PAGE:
10 Questions With New UHS Director Micah Griffin
In the past year, Dr. Micah Griffin has undergone some of life’s biggest changes all while in the middle of a pandemic.
He’s moved to a new state, become a father for the first time, and taken up the role of Penn State University Health Service’s new director.
Griffin has spent more than a decade in leadership roles in college health enterprises. Most recently, he served as director of health programs at the City University of New York’s Kingsborough Community College. Prior to that, Griffin worked as the director of Student Health and Counseling Services at Alabama A&M.
Onward State virtually sat down with Griffin to talk about the importance of college health and his stances on pivotal issues like racial justice and mental health.
Onward State: What made you want to come to Penn State?
Micah Griffin: I think it was one: the opportunity. With Penn State being such a large university, serving such a large student population, I thought it was a great opportunity to influence the health outcome for these students and to be able to play a leadership role in how our ambulatory health care services work, but also support the larger conversation around health and well-being.
When I looked at what the student health center looked like here at Penn State from just the history of it to the size and scope and services offered, I thought it was a great opportunity to come and contribute my services here and help grow what we’re doing.
OS: How have your prior life and career experiences shaped your goals or vision surrounding health care?
MG: I started off my career in public health. If you know anything about public health, or for those who don’t, public health has a mission to actually improve the health of individuals and communities. When I decided to enter health care, I thought that was a great way to impact underserved or marginalized communities.
From there, I grew that into a career that impacted student health. A lot of times we don’t think about how student health is directly related to public health. But when you look at a college campus, it’s essentially a community. I love being able to connect with students because I feel like I’m young enough where I can still connect with students but old enough where I can bridge those gaps and have informed conversations with senior administrators to be able to advocate for student needs.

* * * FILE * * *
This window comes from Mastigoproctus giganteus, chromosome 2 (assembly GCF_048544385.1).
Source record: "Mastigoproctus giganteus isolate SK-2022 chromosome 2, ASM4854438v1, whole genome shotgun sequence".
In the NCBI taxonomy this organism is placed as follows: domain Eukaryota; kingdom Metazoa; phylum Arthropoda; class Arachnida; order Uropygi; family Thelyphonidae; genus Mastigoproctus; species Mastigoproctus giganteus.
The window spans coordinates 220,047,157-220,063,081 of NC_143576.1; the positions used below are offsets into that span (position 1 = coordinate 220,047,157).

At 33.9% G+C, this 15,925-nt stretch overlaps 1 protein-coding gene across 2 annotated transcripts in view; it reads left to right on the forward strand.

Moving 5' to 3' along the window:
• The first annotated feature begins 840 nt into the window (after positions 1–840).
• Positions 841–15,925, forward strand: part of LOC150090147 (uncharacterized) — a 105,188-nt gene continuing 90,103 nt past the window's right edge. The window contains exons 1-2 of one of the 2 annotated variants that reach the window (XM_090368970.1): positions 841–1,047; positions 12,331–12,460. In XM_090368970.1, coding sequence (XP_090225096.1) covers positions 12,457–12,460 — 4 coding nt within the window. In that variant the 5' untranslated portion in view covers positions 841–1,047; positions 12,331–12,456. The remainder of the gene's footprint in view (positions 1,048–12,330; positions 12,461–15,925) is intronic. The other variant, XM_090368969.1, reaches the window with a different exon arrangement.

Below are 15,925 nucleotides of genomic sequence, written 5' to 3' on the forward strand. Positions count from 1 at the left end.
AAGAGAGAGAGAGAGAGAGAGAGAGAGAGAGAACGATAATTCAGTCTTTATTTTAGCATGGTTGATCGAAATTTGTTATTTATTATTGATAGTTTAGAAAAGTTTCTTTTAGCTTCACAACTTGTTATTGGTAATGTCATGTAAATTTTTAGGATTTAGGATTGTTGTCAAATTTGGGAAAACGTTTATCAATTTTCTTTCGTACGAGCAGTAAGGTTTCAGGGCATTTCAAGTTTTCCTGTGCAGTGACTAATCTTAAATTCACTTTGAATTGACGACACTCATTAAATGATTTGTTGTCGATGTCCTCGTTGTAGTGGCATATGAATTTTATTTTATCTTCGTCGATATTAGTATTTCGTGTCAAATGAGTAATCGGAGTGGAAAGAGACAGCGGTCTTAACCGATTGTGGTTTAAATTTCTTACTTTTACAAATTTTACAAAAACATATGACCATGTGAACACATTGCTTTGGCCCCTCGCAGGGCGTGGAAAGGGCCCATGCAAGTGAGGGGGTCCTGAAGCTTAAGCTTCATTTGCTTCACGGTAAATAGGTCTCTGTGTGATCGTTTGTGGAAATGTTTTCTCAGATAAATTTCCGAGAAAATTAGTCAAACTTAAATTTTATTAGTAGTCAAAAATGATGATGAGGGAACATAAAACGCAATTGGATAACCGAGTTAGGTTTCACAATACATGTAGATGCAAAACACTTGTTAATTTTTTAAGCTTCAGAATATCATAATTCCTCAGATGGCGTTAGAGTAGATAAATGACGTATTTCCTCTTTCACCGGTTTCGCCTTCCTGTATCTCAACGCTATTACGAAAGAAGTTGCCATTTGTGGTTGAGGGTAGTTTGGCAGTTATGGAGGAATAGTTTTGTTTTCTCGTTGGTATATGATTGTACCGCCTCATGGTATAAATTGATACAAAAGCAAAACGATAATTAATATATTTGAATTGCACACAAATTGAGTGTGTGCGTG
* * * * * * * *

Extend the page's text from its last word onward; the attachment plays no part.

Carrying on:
OS: What is your favorite part about working in health care specifically in a college atmosphere?
MG: I think college students are at a prime age where we aren’t dealing with chronic diseases for the most part because most college students are relatively healthy, so when you talk about delivering health services to a relatively healthy population, you have to be very strategic in how you talk about that.
I think a lot of times what is missed in college health is that we aren’t necessarily trying to change your specific behaviors right now, we’re just trying to instill better health-seeking behaviors. So that way, when you graduate and you get in your 30s, 40s, and 50s, you’re making more informed decisions then, so you prevent or lower your chances of seeing some of those diseases we see show up later in life.
OS: What does racial and economic equity in the world of health care mean to you?
MG: It means almost everything. I don’t think you can have a conversation about health outcomes without considering the role that racial justice, racial discrimination, and economic discrimination have played in health outcomes.
I think what we’re starting to see what COVID-19 has shown is just that — that COVID doesn’t discriminate, but some of our neighborhoods, communities, and states do. A lot of times, the environment structures where you live or the community you live in directly impact your health outcomes. That was prevalent or shown so much during COVID. I think it highlighted the racial and ethnic disparities we already knew were there, but I think it just heightened that.
I think it’s very important to not separate those two but to recognize that we have a history of racism in this country in a lot of communities. I think it’s important for not only providers and practitioners but also health care administrators and advocates to recognize those things and to create programs to combat that and close that disparity gap.
OS: What do you think is the biggest challenge that students are facing in the realm of health care?
MG: I think it goes back to those health-seeking behaviors and what those are. I think a lot of times, college students feel that they’re in this space where they’re invincible, and they can drink as much as they want, sleep as little as they want, have multiple relationships, and do whatever, and there are no consequences.
I’m not saying you shouldn’t do any of those things in moderation, but I’m saying at this college age, we oftentimes don’t really consider the consequences of our actions.
What we’re trying to do in this space as college health administrators is not to come out as this force wagon saying, ‘You can’t do this, can’t do that,’ but if you’re to do these things, at least have the information so you can make the best-informed decision for your health and the people around you.